Lately I’ve avoided watching the news, which is easy at my house because we don’t have a television connection. But when I’m out running errands and listening to NPR or exercising at the YMCA and the Today Show is broadcasting the spread of Ebola and the recent death of a 4-year-old from the Enterovirus, it seems as if we are doomed. That my children are doomed. That surely God has abandoned us now.
One of the hardest things to accept about suffering is that it doesn’t come only to those we deem to deserve it. It comes to the innocent, to the young, to the pure of heart, to those whose highest aim is to serve and support and love others. It comes to the faithful and the faithless. Even the most devout aren’t immune.
“For suffering, it seems, is infinite,” C.S. Lewis wrote in Till We Have Faces, “and our capacity without limit.”A decade ago, when we adopted our daughter Ruth, who had profound special needs, I nurtured a secret belief that if I embraced suffering—if I invited it into my life in a capacity I could accept – that God would protect me from more. As if there was a maximum. Seven years later, we lost our daughter, and I discovered that raising a child who couldn’t care for herself wasn’t suffering at all. It was a gift. The suffering was losing her.
“I wish everything was pluses,” my daughter Lydia once announced, tackling a page of subtraction at the kitchen table. “Everything would be so much easier.”
Me too. My life plus family, plus health, plus success equals happiness. Yet my algorithms – my rules for solving problems in a finite number of steps – are often flawed. Too many factors lie beyond my understanding and control.
We trusted God when we adopted Ruth. We obeyed his call to care for orphans. And he broke our hearts. Just as I imagine the hearts of the 4-year-old’s family are breaking now. Or the hearts of all of those facing news that makes them tremble for those they love.Yet, the same headlines that I try to avoid offer stunning portrayals of courage. Like a photo in this week’s New York Times of a group of Liberian medical workers in scrubs tinted pink from frequent bleaching. Hands raised and eyes closed in prayer, they prepared to enter an Ebola isolation ward by folding their gloved hands over their hearts and singing, “Cover with your protective arms, O God.”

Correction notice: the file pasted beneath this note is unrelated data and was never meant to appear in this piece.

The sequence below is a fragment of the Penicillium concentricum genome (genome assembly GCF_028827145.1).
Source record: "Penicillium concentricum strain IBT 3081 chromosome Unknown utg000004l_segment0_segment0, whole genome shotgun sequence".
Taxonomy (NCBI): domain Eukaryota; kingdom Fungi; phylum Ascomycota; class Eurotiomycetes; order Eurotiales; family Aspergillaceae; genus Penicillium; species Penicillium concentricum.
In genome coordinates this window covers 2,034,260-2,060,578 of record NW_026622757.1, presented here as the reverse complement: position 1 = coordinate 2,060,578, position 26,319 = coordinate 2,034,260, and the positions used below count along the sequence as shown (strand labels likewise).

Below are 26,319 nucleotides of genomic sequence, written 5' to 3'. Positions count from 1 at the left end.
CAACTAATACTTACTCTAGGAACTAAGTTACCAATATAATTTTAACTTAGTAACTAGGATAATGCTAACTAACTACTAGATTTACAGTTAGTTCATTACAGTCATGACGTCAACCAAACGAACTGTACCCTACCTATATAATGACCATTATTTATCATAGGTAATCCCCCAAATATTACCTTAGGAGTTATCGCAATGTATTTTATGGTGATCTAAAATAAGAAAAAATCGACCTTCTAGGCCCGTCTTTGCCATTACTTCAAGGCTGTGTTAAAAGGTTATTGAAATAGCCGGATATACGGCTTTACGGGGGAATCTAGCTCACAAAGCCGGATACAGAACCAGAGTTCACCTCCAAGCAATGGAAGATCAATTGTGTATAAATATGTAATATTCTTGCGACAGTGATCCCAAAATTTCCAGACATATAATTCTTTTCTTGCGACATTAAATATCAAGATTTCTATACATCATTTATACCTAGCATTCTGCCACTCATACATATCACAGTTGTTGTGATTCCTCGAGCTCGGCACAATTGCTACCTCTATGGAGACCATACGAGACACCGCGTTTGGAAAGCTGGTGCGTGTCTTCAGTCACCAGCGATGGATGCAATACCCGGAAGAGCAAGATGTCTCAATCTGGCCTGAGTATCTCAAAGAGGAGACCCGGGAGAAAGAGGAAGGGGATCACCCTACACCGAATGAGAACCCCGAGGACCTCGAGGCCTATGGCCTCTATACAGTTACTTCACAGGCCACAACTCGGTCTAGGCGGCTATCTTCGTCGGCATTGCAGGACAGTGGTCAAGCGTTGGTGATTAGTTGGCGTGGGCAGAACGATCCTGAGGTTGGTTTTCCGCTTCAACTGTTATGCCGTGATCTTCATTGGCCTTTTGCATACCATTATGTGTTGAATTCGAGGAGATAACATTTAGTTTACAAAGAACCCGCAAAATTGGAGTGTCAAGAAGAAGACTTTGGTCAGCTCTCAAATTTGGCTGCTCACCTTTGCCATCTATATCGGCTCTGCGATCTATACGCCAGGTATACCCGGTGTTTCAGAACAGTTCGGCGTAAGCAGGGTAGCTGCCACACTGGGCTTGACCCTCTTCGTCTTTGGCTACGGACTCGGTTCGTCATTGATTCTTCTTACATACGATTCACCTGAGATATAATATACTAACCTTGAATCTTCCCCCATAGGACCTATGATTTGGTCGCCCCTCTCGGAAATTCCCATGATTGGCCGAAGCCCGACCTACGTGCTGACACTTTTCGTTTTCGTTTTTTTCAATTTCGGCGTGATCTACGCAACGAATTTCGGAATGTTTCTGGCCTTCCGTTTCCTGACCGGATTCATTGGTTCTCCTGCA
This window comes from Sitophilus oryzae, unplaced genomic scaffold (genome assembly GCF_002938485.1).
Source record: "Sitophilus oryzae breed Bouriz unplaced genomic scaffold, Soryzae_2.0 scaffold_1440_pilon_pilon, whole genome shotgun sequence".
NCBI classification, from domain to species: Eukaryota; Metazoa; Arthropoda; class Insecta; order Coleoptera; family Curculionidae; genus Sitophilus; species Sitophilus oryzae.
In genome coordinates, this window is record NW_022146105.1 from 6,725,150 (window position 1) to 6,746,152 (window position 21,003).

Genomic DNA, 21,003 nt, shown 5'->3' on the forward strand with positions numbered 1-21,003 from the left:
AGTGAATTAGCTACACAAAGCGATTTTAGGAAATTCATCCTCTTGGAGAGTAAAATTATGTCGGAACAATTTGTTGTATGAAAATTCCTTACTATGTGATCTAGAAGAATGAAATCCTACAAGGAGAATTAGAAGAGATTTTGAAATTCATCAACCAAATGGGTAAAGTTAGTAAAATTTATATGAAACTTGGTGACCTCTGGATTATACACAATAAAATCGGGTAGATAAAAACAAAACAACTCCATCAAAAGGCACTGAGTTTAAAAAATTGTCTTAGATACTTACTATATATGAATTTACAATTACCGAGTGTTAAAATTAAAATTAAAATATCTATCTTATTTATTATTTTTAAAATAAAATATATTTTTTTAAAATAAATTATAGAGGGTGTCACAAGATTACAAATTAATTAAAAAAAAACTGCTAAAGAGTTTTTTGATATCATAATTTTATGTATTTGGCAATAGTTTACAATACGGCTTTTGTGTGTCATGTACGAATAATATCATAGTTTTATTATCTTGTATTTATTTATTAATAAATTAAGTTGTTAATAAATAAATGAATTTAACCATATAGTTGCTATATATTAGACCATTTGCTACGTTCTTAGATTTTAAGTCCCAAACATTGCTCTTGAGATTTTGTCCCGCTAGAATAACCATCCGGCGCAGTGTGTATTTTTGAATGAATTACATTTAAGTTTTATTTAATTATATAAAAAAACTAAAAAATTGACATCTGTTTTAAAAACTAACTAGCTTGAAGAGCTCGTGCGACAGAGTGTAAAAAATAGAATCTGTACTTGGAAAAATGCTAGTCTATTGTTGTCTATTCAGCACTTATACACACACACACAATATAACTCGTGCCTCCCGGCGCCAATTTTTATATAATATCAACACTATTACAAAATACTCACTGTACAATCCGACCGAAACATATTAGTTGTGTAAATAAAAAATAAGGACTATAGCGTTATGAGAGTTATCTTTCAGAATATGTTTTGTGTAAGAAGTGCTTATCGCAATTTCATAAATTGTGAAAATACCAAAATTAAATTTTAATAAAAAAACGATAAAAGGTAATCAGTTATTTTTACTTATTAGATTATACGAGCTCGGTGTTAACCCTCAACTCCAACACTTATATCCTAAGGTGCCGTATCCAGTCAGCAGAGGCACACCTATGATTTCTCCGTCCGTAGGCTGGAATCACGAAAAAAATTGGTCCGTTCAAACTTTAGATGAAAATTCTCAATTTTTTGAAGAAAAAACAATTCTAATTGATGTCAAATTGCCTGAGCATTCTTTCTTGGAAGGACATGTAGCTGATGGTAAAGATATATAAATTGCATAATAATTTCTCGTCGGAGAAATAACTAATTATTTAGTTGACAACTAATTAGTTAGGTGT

Should we subtract all suffering, all danger, all risk from life, what models would we have of faith? Just as we can’t experience the skin-tingling pleasure of a kiss apart from the same nerves that convey the sensation of pain to our brains, we wouldn’t recognize heroic deeds apart from the dangers that call for them.
I pray for an end to suffering. But whatever today’s headlines bring – or tomorrow’s – I also pray that God will give me courage to help those in need. As the apostle Paul once wrote to those facing other dangers, “May the God of hope fill you will all joy and peace as you trust in him,” Romans 15:13.